Navigation Links
Chili peppers spark discovery
Date:2/3/2013

PULLMAN, Wash. - As research efforts go, this one is high risk. Which is to say, it could easily fail.

And it's high reward. Meaning it could provide some relief to concussions and subsequent health effects seen in athletes, soldiers and other head-injury victims.

The National Football League thinks enough of the work that its charitable arm has given Krzysztof Czaja (pronounced K-shish-toff Chai-uh), a Washington State University neuroscientist, $100,000 to keep looking.

Five years ago, Czaja and WSU colleagues discovered by accident that a nerve center just outside the brain can recover from damage by inducing developing stem cells to become functional nerve cells, or neurons. Now he is looking for the substances that get the process going.

"Our idea is to trigger the cells and then plant them in a new, injured environment so they start to develop and seek connections," Czaja says.

The grant is one of 15 that NFL Charities awarded last year to support sports-related medical research, mostly in the prevention and treatment of concussions. Mounting concerns over football-related head injuries have led to congressional hearings, research linking injuries to long-term neurological problems like dementia, and lawsuits from former players. The league has instituted rule changes to make the game safer, but NFL players still had 170 concussions this season, according to the Concussion Watch database of FRONTLINE and ESPN.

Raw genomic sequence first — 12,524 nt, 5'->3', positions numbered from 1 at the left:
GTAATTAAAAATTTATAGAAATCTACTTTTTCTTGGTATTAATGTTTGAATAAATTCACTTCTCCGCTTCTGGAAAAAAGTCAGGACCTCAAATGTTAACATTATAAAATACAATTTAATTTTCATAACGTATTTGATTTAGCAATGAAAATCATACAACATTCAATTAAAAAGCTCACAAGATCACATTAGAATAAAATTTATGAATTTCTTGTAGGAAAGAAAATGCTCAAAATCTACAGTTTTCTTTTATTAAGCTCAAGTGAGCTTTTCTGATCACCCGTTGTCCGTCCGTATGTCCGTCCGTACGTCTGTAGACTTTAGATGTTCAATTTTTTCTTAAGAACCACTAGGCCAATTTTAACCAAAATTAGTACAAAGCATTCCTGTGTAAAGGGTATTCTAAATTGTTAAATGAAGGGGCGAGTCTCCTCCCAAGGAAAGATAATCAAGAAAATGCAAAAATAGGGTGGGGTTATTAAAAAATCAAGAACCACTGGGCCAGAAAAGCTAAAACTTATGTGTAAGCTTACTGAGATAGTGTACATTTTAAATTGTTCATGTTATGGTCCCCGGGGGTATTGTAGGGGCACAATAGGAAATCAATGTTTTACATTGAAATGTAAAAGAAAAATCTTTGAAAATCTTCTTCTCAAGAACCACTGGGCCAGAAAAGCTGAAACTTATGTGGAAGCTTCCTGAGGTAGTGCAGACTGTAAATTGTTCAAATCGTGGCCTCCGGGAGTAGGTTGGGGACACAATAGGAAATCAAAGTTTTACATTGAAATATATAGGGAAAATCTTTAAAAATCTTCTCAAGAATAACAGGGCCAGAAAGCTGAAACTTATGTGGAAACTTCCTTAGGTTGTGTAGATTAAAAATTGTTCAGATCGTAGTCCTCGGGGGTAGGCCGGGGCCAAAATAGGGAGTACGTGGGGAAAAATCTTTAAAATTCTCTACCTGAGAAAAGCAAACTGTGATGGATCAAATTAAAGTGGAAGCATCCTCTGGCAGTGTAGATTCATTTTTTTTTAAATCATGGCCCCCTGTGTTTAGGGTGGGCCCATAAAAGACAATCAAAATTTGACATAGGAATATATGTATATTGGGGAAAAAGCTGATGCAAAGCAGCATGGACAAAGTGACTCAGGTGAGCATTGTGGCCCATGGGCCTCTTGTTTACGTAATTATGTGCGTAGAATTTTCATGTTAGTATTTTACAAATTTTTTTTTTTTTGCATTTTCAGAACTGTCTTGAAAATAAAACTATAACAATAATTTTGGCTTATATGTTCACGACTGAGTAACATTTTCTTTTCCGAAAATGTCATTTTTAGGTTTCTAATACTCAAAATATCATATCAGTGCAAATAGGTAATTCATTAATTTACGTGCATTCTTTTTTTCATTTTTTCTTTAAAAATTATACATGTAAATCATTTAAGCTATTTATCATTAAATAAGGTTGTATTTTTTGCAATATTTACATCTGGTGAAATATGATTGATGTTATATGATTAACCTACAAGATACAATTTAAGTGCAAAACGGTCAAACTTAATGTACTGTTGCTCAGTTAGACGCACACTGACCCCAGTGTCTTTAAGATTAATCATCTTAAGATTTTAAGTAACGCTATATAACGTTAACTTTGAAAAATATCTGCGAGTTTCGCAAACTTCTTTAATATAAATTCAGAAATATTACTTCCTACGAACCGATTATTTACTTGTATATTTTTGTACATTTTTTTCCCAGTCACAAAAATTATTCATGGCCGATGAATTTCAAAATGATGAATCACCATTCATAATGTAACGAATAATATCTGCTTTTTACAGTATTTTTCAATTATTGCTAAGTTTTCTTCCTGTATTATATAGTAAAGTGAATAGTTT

Czaja's work grows out of experiments in which he and colleagues killed neurons in rats' nodose ganglia, a sort of brain outside the brain. They used capsaicin, the active component of chili peppers, but at doses thousands of times more potent than Tabasco sauce. The goal was to see if the damage to the nodose ganglia neurons affects nerve signals curbing the desire to eat.

Usually, the rats are euthanized soon after the experiment. But when Czaja learned that one group of rats was in good condition six months later, he thought to see what the ganglia looked like.

"What I found is that we actually got more neurons than less," he said.

The damage, he said, was "like a double-edged sword. It's damaging the nervous system but it's also inducing a cascade of events to fix it." Before this discovery, decades of neuroscientific thinking held that new neurons can only be formed inside the brain, putting them off limits to harvesting, let alone experimentation.

If Czaja can find the chemical agent stimulating the creation of new neurons, doctors could in theory use it to produce new neurons and graft them to damaged areas of the brain. Because they are from the patient, doctors might avoid autoimmune problems and both the ethical questions and technical challenges surrounding human embryonic stem cells.

"I think that our nervous system is much more plastic and much more capable and powerful than we think, than we imagine," said Czaja. "That's just unleashing this potential. And the beauty of our model is that this is something on the periphery we can use to fix the central nervous system."


'/>"/>

Contact: Krzysztof Czaja, assistant professor, Washington State U
czajak@vetmed.wsu.edu
509-335-7645
Washington State University
Source:Eurekalert